David Scobey
David Scobey is the Executive Dean for the New School in New York City.  Prior to accepting this position, he was the Donald W. and Ann M. Harward Professor of Community Partnerships and the inaugural Director of the Harward Center for Community Partnerships at Bates College in Lewiston, Maine. Until 2005 he was Associate Professor of Architecture in the Taubman College of Architecture and Urban Planning and Director of the Arts of Citizenship Program at the University of Michigan. Scobey holds a doctorate from Yale's Program in American Studies. As Director of the Harward Center for Community Partnerships, Scobey was charged with coordinating Bates College’s community-engagement initiatives and integrating them into the College’s liberal-arts mission. Scobey brings a decade of work in the national effort for academic civic engagement. In 1997, he founded the University of Michigan’s Arts of Citizenship Program to foster the role of the arts, humanities, and design in civic life. He serves on the national advisory committees for Project Pericles and chairs the National Advisory Board of Imagining America: Artists and Scholars in Public Life. His interests and areas of expertise in academic civic and community engagement includes: civic engagement in the arts and humanities; civic engagement in liberal arts education; and current trends in the national movement for academic civic engagement.

Kathleen Maas Weigert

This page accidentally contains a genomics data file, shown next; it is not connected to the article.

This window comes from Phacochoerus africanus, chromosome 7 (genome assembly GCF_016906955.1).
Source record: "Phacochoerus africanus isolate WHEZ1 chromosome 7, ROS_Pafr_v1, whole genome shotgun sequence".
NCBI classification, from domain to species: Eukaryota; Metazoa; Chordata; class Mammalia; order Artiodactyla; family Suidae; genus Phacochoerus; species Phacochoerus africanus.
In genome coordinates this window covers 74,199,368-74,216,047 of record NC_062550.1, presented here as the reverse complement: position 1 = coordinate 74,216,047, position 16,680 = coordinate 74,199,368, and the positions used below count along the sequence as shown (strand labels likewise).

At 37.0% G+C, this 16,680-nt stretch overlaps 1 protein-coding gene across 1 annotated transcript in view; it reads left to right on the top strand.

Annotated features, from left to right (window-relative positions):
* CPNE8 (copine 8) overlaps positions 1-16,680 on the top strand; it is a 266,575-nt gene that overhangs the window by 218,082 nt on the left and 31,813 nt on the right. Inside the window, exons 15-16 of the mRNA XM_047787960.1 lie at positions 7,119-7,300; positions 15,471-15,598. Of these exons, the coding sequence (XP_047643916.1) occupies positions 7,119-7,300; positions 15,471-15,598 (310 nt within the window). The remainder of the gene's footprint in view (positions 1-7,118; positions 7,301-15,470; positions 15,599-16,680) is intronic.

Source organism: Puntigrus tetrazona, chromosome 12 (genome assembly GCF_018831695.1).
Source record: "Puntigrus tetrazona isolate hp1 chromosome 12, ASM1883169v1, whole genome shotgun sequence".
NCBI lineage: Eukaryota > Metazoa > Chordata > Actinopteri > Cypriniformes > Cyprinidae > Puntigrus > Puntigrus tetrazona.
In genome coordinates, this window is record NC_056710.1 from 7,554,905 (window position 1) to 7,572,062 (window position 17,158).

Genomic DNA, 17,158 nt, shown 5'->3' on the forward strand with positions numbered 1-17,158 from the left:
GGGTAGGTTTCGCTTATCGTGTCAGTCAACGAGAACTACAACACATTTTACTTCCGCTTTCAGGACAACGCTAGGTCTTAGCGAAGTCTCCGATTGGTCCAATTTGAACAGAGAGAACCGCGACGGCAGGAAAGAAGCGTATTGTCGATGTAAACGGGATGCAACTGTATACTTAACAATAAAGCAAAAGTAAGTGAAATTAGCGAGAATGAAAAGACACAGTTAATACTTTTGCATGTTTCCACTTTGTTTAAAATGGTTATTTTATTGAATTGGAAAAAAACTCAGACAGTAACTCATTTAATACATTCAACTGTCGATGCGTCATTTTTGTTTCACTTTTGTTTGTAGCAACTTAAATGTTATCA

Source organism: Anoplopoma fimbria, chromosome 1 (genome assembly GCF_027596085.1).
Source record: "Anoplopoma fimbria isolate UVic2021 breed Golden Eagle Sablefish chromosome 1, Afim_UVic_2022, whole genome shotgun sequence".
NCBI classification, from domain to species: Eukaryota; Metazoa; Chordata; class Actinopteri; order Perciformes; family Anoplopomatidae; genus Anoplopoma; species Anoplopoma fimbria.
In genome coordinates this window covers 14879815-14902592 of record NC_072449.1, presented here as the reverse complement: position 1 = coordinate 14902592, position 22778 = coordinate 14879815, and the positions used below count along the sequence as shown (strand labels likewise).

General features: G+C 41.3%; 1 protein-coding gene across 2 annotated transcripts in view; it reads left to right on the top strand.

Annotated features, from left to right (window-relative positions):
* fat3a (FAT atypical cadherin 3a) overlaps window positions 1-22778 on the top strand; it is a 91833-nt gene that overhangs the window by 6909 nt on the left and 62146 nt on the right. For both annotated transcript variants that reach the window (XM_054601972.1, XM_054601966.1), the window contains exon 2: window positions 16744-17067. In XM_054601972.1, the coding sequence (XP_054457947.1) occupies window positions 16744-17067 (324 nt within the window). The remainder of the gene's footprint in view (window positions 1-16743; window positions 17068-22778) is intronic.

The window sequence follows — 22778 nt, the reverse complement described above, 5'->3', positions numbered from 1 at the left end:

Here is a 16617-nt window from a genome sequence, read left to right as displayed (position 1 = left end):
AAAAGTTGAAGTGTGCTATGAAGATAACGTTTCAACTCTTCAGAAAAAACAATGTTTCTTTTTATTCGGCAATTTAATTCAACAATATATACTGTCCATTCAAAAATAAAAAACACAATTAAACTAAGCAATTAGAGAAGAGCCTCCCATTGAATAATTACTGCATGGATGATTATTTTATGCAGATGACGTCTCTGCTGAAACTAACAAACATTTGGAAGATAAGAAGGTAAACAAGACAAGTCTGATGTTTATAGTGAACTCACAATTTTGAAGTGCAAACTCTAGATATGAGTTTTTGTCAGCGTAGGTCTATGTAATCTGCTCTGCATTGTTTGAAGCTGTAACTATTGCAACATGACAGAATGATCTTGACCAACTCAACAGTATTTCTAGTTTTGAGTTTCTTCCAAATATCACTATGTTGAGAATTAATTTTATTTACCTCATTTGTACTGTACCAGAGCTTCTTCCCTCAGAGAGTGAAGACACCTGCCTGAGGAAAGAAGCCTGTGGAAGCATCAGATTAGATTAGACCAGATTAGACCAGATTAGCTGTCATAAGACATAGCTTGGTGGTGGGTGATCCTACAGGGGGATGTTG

Weigert is the Carolyn Farrell, BVM, Professor of Women and Leadership and Assistant to the Provost for Social Justice Initiatives at Loyola University Chicago. Prior to this, Weigert was the Executive Director of the Center for Social Justice Research, Teaching, and Service at Georgetown University, a center created when she joined that university in 2001. In addition, she was a Research Professor in both the Department of Sociology and the Program on Justice and Peace at Georgetown. Weigert earned her PhD in Sociology from the University of Notre Dame and has an extensive record of teaching, scholarship, and service throughout her career. She is the co-designer of Notre Dame’s “Concentration in Peace Studies,” and the co-designer of the “Social Justice Analysis” concentration in the Sociology major at Georgetown (2004).A co-editor of America’s Working Poor (University of Notre Dame Press, 1995), she is also one of the authors of The Search for Common Ground: What Unites and Divides Catholic Americans (Our Sunday Visitor, 1997), which received the 1998 Award for Excellence in Research from the National Conference of Catechetical Leaders. She is co-editor of Teaching for Justice: Concepts and Models for Service-Learning in Peace Studies (American Association of Higher Education, 1999) and Living the Catholic Social Tradition: Cases and Commentary (Sheed and Ward, 2005). Weigert is currently researching social justice ideas in the work of Jane Addams. She serves on the boards of the Jesuit Social Research Institute at Loyola University, New Orleans, and Community Links International.